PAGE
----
And here's where we get into the legalese rabbit hole.
Businesses cannot arbitrarily deny service. Although under American law, businesses have the right to refuse service to anyone as long as it isn't based in discrimination of a protected class (I'll get into that in a moment), it still needs to be proven in court that the individual is detrimental to the safety, health, or well-being of others within that establishment. Additionally, any policies are applied evenly and fairly. What is a protected class? It essentially boils down to denying service to anyone based on race, age, disability, citizenship status, religion, or military status. There has to be clear proof that a denial of service is warranted, and that means to deny service, we need evidence to do so. At the same time, as LARP grew and stepped away from being a clubhouse, the concern for standards within our community raised beyond what the law required. Keep in mind that at one point, LARPs were -- as a majority -- played by white men. While the majority is still white, the number of women and LGBTQ individuals has greatly increased. In the past decade, we've seen games accounting for that by a shift to make a more inclusive and safer space for women, people of color, and LGBTQ individuals.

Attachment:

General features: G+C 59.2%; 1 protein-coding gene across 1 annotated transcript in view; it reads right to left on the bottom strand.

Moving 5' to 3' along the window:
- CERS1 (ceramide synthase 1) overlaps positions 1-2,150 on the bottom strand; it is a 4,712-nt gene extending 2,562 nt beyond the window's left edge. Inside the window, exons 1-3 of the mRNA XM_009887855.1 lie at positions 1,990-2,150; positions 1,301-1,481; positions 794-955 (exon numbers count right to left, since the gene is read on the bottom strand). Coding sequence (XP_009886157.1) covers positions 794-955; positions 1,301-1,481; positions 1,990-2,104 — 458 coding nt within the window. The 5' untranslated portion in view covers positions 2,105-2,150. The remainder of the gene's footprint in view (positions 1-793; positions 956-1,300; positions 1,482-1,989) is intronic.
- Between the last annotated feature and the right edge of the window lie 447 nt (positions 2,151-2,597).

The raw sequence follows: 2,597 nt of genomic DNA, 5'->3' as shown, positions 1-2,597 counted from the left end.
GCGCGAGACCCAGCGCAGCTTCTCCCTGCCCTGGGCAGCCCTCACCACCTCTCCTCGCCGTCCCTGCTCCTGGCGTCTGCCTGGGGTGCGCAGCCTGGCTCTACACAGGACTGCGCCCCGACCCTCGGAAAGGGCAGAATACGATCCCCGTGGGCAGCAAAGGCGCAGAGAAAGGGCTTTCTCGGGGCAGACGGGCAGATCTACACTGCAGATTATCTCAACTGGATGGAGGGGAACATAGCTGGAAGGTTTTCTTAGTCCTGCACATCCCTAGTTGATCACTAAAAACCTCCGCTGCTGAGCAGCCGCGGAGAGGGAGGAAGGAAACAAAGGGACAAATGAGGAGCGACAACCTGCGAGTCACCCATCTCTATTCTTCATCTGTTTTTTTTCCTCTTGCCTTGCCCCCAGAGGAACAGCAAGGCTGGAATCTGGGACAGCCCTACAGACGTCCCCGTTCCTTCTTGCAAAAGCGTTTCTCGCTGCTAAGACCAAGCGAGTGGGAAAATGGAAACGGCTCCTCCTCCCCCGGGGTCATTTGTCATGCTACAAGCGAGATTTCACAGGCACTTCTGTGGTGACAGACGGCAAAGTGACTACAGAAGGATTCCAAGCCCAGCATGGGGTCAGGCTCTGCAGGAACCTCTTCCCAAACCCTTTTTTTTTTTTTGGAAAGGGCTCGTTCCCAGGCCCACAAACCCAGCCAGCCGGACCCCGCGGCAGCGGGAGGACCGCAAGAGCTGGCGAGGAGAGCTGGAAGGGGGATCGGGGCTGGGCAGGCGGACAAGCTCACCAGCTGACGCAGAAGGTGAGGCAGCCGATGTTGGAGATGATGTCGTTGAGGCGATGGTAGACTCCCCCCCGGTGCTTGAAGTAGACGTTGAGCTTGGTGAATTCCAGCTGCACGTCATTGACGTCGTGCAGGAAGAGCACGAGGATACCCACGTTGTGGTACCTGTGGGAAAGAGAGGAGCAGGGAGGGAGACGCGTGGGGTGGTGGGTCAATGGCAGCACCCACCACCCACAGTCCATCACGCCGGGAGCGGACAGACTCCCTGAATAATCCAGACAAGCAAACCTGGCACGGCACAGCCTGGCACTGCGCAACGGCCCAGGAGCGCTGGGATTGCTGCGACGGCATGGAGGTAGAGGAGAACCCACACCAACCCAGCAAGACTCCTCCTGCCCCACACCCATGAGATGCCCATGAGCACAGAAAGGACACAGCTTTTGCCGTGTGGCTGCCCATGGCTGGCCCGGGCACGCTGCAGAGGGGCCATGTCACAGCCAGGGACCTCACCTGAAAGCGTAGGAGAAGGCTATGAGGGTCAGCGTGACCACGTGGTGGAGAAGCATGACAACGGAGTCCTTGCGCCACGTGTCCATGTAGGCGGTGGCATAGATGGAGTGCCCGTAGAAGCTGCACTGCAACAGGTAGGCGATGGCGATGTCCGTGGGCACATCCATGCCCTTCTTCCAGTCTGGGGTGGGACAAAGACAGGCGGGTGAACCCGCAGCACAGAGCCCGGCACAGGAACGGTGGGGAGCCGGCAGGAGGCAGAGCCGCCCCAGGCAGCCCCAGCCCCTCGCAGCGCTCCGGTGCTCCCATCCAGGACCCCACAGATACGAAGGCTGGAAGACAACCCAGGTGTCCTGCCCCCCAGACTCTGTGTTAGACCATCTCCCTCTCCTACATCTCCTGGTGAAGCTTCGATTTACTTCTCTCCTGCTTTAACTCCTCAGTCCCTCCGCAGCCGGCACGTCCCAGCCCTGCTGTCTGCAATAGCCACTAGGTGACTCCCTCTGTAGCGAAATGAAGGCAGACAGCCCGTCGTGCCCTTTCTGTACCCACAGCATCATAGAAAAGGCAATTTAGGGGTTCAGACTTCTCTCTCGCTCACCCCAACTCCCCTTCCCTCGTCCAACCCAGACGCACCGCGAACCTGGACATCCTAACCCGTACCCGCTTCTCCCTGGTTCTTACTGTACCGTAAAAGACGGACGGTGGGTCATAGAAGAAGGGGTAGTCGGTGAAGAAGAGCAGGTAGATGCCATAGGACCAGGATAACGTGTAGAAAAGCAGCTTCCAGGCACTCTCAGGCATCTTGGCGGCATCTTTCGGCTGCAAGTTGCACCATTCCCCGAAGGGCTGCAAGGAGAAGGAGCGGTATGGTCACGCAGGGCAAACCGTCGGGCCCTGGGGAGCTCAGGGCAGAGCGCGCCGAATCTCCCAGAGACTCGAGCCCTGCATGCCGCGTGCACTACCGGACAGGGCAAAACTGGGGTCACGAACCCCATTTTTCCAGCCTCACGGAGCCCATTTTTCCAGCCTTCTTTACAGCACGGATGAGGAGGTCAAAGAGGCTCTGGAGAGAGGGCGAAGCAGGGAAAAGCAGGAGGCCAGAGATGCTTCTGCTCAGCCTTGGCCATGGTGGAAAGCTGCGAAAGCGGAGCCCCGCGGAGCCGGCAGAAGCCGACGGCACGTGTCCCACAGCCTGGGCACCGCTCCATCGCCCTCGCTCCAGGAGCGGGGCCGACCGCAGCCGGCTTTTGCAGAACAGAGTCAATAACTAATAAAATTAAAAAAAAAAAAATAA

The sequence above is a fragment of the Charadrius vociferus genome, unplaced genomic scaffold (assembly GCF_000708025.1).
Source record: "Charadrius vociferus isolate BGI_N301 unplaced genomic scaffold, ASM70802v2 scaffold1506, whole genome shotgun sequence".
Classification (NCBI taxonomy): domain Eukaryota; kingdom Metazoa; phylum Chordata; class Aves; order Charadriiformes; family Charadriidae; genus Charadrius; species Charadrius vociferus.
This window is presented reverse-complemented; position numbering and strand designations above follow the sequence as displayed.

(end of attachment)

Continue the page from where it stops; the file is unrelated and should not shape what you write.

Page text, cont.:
Then comes how to enforce those standards and we return to denial of service. Let's say you're at a McDonald's and see someone who has hurt you in the past. The manager at the McDonald's has his hands tied -- did that person do something with criminal intent in his establishment? Is there a record somewhere, a history he can access? How can he be sure he is neither discriminating against an individual and ensuring that he is applying the same standards to anyone who is a patron in his establishment?
But LARP isn't a McDonald's and it isn't a fraternity. This is where some LARPs are now, balancing community and business to ensure that they are providing the safest space they can within the constraints of a public, for-profit world.
Creating Safer Spaces
When we run a LARP, we are creating a community and become community managers. There's no way around that. This has created a desire and a need to have standards for our community to interact with each other. Those standards vary from LARP to LARP, especially depending on if they're public or private, but the foundation of most of these is creating safer spaces where we can try to enter a space of collaboration and fun. LARP and community go hand in hand, and a part of that is being able to manage your community to ensure that it remains healthy.